By Jeff Birren, Senior Writer
Sports agents often have a competitive existence, and so it is with Clarity Sports. Clarity Sports sued Redland Sports (“Redland”), a sports memorabilia company, in 2019, and recently two defense lawyers were sanctioned by the U. S. District Court in Philadelphia for their behavior during a deposition (Clarity Sports International LLC and Jason Bernstein v. Redland Sports et al, (“Clarity Sports”), M. D. Penn., Case No. 1:19-CV-00305, Order, (7-15-21)).
Clarity Sports International LLC (“Clarity”) is “a full-service sports management company” that provides “strategic management and advisory services to professional athletes” according to its website. Clarity represents NFL players in contract negotiations and marketing. It is based in Maryland and has been in business for over 50 years. Jason Bernstein is the majority owner and a certified NFL agent. Bernstein and Clarity were formerly wide receiver Kenny Golladay’s exclusive contract, marketing, and endorsement representatives.
Redland procures and sells autographed sports memorabilia. It is owned by Gerry Ochs and is based in Pennsylvania. Redland advertises and sells its products through Facebook. In January 2019, Redland arranged for a private autograph signing with Golladay. Clarity emailed Redland that it was his exclusive marketing agent, but Redland proceeded with its event. Redland also worked with Todd France, a registered NFL agent at CAA Sports LLC (“CAA”), and France handled the negotiations for Golladay’s contract with Redland. Golladay then terminated his contract with Clarity on January 24, 2019, and signed with France.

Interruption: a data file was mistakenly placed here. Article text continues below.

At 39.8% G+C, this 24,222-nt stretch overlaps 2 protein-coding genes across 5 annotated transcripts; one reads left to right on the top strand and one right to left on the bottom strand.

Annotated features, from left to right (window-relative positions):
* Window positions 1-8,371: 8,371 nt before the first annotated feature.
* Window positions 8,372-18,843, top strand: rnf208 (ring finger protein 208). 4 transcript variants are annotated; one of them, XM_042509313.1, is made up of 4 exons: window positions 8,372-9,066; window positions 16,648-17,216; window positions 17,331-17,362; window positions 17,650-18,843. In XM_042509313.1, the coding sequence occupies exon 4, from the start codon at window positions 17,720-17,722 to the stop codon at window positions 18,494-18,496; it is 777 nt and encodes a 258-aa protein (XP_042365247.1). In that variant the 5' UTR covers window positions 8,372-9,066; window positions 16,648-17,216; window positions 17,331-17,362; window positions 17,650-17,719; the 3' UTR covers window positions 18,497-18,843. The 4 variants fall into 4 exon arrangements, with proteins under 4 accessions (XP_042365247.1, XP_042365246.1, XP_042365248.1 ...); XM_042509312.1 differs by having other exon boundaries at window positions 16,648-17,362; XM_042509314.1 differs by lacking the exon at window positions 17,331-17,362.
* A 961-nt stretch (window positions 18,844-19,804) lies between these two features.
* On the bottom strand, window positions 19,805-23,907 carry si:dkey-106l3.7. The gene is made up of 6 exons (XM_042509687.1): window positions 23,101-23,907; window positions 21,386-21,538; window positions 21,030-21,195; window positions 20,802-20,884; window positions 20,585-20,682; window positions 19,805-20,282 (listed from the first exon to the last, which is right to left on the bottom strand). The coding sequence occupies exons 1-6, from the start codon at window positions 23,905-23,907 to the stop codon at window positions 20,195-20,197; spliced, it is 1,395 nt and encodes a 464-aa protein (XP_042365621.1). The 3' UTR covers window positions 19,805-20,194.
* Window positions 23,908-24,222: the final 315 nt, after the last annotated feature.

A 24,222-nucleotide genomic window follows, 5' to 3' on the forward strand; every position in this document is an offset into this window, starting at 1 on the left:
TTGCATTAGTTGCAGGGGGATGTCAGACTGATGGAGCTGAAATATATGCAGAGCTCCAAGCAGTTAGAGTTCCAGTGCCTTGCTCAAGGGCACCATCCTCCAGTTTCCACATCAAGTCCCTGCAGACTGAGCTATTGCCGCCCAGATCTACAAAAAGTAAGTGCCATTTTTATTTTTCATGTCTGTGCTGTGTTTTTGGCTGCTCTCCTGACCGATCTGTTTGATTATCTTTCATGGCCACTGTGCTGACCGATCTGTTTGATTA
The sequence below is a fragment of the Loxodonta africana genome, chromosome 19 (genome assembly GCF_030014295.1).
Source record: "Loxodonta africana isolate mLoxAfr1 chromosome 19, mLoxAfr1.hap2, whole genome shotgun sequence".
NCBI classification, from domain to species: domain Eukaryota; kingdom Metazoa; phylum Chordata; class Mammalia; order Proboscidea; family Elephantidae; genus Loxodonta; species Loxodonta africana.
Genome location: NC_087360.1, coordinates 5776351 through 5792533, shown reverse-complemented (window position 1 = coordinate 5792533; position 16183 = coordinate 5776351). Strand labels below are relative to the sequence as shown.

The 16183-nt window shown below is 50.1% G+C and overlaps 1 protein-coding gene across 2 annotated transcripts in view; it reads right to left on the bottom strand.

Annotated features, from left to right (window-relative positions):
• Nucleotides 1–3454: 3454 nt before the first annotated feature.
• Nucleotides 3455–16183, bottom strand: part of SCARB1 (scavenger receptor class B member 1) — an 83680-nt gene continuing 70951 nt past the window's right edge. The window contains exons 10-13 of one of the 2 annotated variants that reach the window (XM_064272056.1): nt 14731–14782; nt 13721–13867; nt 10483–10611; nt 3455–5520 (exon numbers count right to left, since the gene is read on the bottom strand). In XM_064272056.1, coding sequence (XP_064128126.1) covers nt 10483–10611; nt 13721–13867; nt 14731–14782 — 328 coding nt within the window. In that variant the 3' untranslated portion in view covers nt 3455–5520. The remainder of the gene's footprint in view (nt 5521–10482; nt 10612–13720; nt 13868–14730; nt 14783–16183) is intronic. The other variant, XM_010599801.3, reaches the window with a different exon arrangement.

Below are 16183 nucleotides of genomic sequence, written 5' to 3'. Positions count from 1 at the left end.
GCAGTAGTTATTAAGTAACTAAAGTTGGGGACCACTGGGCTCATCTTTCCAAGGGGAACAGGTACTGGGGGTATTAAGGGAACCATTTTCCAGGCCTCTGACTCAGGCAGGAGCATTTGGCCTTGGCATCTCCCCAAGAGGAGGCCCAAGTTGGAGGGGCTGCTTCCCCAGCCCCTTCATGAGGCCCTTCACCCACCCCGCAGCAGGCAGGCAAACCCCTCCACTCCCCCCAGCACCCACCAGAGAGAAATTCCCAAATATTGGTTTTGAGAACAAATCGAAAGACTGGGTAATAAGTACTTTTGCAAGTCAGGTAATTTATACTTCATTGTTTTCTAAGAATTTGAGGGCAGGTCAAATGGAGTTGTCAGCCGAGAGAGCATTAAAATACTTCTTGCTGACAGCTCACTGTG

Clarity sued Redland and Ochs on February 22, 2019. The thirteen-page complaint had a cause of action for tortious interference with existing marketing relationships for endorsement and marketing agreements and a cause of action for tortious interference with the representation agreement. It sought damages “in excess of $75,000” for each claim, plus further relief as “this Court deems just and proper.” Litigation, however, is often a moving target.
Clarity filed an amended complaint on March 15, 2019, that added MVP Authentics and its owner Daryl Eisenhour, and Boone Enterprises and its owner Craig Boone (“Boone”) as defendants. Both enterprises are sports memorabilia companies. Redland and Boone moved to dismiss the amended complaint in April 2019, and to stay the complaint. The District Court granted the motion to dismiss “without prejudice to Plaintiffs’ ability to file a second amended complaint consistent with the Court’s discussion” (400 F. Supp. 3d 161 (2019). The Court denied the motion to dismiss for lack of personal jurisdiction. It also denied the motion to stay the case pending the outcome of the NFLPA arbitration between France and Bernstein, and it denied the motion to bifurcate discovery pending the defendants’ motions to dismiss (Id.).
A Third Amended Complaint followed, after “the resolution of many discovery motions” (Clarity Sports at 2). That complaint added CAA as a defendant. This time, the motions to dismiss were denied and the defendants were ordered to answer. They did so in January 2020. The same firm represents all the defendants except Redland and Ochs.